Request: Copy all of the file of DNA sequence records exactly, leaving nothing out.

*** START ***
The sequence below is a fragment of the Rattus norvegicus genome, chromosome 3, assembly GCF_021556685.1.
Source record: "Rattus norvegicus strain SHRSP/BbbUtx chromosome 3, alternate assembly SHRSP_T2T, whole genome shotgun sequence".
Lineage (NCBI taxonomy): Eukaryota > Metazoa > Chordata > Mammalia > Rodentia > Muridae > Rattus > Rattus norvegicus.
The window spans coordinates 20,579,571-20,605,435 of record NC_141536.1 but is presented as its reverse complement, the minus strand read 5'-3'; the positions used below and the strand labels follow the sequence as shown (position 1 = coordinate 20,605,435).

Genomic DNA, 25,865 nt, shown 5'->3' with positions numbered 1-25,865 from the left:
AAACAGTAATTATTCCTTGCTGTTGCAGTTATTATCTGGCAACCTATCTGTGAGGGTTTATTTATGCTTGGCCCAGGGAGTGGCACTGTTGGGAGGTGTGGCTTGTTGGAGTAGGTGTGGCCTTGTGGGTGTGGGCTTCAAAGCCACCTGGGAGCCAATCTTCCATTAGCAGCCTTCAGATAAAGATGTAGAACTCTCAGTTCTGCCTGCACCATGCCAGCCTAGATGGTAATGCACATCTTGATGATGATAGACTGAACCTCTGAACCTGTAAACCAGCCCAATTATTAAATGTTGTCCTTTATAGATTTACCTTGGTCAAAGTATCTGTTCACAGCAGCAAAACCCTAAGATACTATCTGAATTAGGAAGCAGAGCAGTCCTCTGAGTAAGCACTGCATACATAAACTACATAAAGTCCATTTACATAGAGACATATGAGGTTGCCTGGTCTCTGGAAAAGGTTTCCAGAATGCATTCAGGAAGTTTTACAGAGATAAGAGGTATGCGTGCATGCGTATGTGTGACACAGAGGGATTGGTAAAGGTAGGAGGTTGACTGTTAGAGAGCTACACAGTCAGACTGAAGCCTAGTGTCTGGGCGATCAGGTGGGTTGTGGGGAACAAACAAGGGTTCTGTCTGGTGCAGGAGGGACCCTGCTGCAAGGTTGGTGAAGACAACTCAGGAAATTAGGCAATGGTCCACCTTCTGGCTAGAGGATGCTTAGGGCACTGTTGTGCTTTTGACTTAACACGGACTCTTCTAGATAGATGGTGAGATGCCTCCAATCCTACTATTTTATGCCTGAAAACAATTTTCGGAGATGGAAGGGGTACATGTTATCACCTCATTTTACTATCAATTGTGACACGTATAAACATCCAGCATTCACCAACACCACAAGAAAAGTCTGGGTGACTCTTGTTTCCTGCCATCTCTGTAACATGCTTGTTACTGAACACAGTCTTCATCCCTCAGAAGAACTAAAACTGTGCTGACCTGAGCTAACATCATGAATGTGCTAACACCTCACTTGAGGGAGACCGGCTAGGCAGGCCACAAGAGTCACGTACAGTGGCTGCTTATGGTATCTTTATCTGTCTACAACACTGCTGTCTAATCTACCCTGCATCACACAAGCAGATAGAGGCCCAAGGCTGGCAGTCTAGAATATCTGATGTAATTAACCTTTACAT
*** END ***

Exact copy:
The sequence below is a fragment of the Rattus norvegicus genome, chromosome 3, assembly GCF_021556685.1.
Source record: "Rattus norvegicus strain SHRSP/BbbUtx chromosome 3, alternate assembly SHRSP_T2T, whole genome shotgun sequence".
Lineage (NCBI taxonomy): Eukaryota > Metazoa > Chordata > Mammalia > Rodentia > Muridae > Rattus > Rattus norvegicus.
The window spans coordinates 20,579,571-20,605,435 of record NC_141536.1 but is presented as its reverse complement, the minus strand read 5'-3'; the positions used below and the strand labels follow the sequence as shown (position 1 = coordinate 20,605,435).

Genomic DNA, 25,865 nt, shown 5'->3' with positions numbered 1-25,865 from the left:
AAACAGTAATTATTCCTTGCTGTTGCAGTTATTATCTGGCAACCTATCTGTGAGGGTTTATTTATGCTTGGCCCAGGGAGTGGCACTGTTGGGAGGTGTGGCTTGTTGGAGTAGGTGTGGCCTTGTGGGTGTGGGCTTCAAAGCCACCTGGGAGCCAATCTTCCATTAGCAGCCTTCAGATAAAGATGTAGAACTCTCAGTTCTGCCTGCACCATGCCAGCCTAGATGGTAATGCACATCTTGATGATGATAGACTGAACCTCTGAACCTGTAAACCAGCCCAATTATTAAATGTTGTCCTTTATAGATTTACCTTGGTCAAAGTATCTGTTCACAGCAGCAAAACCCTAAGATACTATCTGAATTAGGAAGCAGAGCAGTCCTCTGAGTAAGCACTGCATACATAAACTACATAAAGTCCATTTACATAGAGACATATGAGGTTGCCTGGTCTCTGGAAAAGGTTTCCAGAATGCATTCAGGAAGTTTTACAGAGATAAGAGGTATGCGTGCATGCGTATGTGTGACACAGAGGGATTGGTAAAGGTAGGAGGTTGACTGTTAGAGAGCTACACAGTCAGACTGAAGCCTAGTGTCTGGGCGATCAGGTGGGTTGTGGGGAACAAACAAGGGTTCTGTCTGGTGCAGGAGGGACCCTGCTGCAAGGTTGGTGAAGACAACTCAGGAAATTAGGCAATGGTCCACCTTCTGGCTAGAGGATGCTTAGGGCACTGTTGTGCTTTTGACTTAACACGGACTCTTCTAGATAGATGGTGAGATGCCTCCAATCCTACTATTTTATGCCTGAAAACAATTTTCGGAGATGGAAGGGGTACATGTTATCACCTCATTTTACTATCAATTGTGACACGTATAAACATCCAGCATTCACCAACACCACAAGAAAAGTCTGGGTGACTCTTGTTTCCTGCCATCTCTGTAACATGCTTGTTACTGAACACAGTCTTCATCCCTCAGAAGAACTAAAACTGTGCTGACCTGAGCTAACATCATGAATGTGCTAACACCTCACTTGAGGGAGACCGGCTAGGCAGGCCACAAGAGTCACGTACAGTGGCTGCTTATGGTATCTTTATCTGTCTACAACACTGCTGTCTAATCTACCCTGCATCACACAAGCAGATAGAGGCCCAAGGCTGGCAGTCTAGAATATCTGATGTAATTAACCTTTACAT